ST. LOUIS–Missouri’s Secretary of State is adding his office’s voice of support to the state of Texas, which is being sued by the federal government over Texas Senate Bill 1, a law passed last fall and signed into law that explicitly rolls back ways Democratic counties have made it easier for people to vote, especially during the coronavirus pandemic.
The law bans drop boxes for mail ballots — a practice that has been used for years in other states with no major problems — and prohibits the mailing of absentee voting applications and ballots to all eligible voters. The bill also makes it a felony for any election official who sends out unsolicited applications or ballots to vote-by-mail.
The GOP bill also bans drive-thru voting for most voters and controls the times at which county governments can keep polling places open. That would put a stop to 24-hour voting locations. Republicans argue that these procedures were used during the ongoing but once-in-a-century pandemic and shouldn’t be regular features of voting in the state. Democrats and voting rights groups say those measures simply make it easier for people to cast ballots and especially helped working class, young and ill voters access the polls.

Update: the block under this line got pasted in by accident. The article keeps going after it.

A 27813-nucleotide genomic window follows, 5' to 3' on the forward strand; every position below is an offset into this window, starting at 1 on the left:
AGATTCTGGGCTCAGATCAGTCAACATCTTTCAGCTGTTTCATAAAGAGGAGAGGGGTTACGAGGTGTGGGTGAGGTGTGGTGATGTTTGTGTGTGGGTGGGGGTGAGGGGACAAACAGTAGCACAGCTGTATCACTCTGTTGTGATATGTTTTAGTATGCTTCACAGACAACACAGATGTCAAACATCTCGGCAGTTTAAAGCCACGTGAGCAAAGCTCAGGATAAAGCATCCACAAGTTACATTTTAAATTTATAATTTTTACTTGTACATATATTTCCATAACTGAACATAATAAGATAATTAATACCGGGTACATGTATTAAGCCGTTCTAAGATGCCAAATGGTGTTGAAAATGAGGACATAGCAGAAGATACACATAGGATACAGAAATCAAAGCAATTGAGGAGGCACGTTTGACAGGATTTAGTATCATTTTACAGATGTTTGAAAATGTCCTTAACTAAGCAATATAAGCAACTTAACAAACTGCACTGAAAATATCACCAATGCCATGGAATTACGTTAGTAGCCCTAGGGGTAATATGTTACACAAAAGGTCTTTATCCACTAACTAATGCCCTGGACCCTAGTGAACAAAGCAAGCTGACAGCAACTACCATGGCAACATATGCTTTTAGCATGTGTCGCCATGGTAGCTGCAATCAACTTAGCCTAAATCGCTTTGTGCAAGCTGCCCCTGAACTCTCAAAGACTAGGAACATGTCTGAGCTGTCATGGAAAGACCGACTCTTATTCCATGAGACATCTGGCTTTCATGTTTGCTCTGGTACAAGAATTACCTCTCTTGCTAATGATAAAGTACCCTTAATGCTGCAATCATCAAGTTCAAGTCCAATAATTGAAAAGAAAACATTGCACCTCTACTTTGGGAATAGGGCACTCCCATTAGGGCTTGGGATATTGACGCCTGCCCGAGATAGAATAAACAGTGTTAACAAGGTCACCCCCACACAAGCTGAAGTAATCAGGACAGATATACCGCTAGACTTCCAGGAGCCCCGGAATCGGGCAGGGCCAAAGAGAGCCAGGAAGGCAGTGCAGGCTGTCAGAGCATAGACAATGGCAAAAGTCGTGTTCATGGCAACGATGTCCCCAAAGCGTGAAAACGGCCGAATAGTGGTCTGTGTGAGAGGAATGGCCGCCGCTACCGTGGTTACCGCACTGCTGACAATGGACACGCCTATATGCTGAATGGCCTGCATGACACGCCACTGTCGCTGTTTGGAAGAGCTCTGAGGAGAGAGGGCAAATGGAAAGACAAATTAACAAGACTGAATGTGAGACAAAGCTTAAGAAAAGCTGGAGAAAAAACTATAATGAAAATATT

Missouri Secretary of State Jay Ashcroft recently announced that his office had filed an amicus brief, siding with Texas in the case.
“The United States Supreme Court has repeatedly recognized that states have a compelling interest in assuring the integrity of elections and must be allowed to combat potential fraud and corruption in the electoral process while protecting the right of every eligible citizen to participate,” the brief said. “Preventing vote fraud must be balanced against the desire to provide every eligible citizen access to the ballot box. States may enact laws regulating the administration of elections, even if these laws may impose some burden on voters,” it continued.
“While perhaps not as widespread as in the past, regrettably the types of vote fraud practiced
by Boss Tweed and the Pendergast Machine are still a very real and troubling feature of our
nation’s electoral landscape. Requiring a person to provide reliable identification to confirm he or
she is, in fact, the eligible voter listed on the roll, is a commonsense safeguard against vote fraud
schemes that disenfranchise lawful voters and undermine public confidence in elections results.”
“The Civil Rights Division is committed to protecting the fundamental right to vote for all Americans,” said Assistant Attorney General Kristen Clarke for the Justice Department’s Civil Rights Division in a news release announcing the federal suit in November. “Laws that impair eligible citizens’ access to the ballot box have no place in our democracy. Texas Senate Bill 1’s restrictions on voter assistance at the polls and on which absentee ballots cast by eligible voters can be accepted by election officials are unlawful and indefensible.”